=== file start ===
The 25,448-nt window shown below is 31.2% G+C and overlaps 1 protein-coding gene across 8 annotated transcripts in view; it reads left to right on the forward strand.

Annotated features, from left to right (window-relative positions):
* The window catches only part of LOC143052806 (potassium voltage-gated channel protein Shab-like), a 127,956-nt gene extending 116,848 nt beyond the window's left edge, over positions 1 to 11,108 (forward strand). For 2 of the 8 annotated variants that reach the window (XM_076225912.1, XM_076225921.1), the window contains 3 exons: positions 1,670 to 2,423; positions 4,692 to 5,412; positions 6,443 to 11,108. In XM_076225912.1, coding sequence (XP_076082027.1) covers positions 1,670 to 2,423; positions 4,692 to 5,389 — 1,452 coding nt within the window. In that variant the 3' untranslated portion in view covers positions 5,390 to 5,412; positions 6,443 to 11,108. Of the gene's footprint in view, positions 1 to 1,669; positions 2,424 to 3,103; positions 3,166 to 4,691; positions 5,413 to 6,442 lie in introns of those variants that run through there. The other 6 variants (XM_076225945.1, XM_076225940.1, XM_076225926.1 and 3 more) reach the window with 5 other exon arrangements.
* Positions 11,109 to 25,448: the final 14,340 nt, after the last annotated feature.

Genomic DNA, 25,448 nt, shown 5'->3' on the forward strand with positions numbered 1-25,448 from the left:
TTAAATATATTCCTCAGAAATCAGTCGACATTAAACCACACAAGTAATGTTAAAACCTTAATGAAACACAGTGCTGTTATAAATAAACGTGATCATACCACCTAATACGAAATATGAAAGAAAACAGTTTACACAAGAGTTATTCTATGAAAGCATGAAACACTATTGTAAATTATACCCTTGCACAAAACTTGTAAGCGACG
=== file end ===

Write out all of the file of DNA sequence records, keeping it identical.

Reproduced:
The 25,448-nt window shown below is 31.2% G+C and overlaps 1 protein-coding gene across 8 annotated transcripts in view; it reads left to right on the forward strand.

Annotated features, from left to right (window-relative positions):
* The window catches only part of LOC143052806 (potassium voltage-gated channel protein Shab-like), a 127,956-nt gene extending 116,848 nt beyond the window's left edge, over positions 1 to 11,108 (forward strand). For 2 of the 8 annotated variants that reach the window (XM_076225912.1, XM_076225921.1), the window contains 3 exons: positions 1,670 to 2,423; positions 4,692 to 5,412; positions 6,443 to 11,108. In XM_076225912.1, coding sequence (XP_076082027.1) covers positions 1,670 to 2,423; positions 4,692 to 5,389 — 1,452 coding nt within the window. In that variant the 3' untranslated portion in view covers positions 5,390 to 5,412; positions 6,443 to 11,108. Of the gene's footprint in view, positions 1 to 1,669; positions 2,424 to 3,103; positions 3,166 to 4,691; positions 5,413 to 6,442 lie in introns of those variants that run through there. The other 6 variants (XM_076225945.1, XM_076225940.1, XM_076225926.1 and 3 more) reach the window with 5 other exon arrangements.
* Positions 11,109 to 25,448: the final 14,340 nt, after the last annotated feature.

Genomic DNA, 25,448 nt, shown 5'->3' on the forward strand with positions numbered 1-25,448 from the left:
TTAAATATATTCCTCAGAAATCAGTCGACATTAAACCACACAAGTAATGTTAAAACCTTAATGAAACACAGTGCTGTTATAAATAAACGTGATCATACCACCTAATACGAAATATGAAAGAAAACAGTTTACACAAGAGTTATTCTATGAAAGCATGAAACACTATTGTAAATTATACCCTTGCACAAAACTTGTAAGCGACG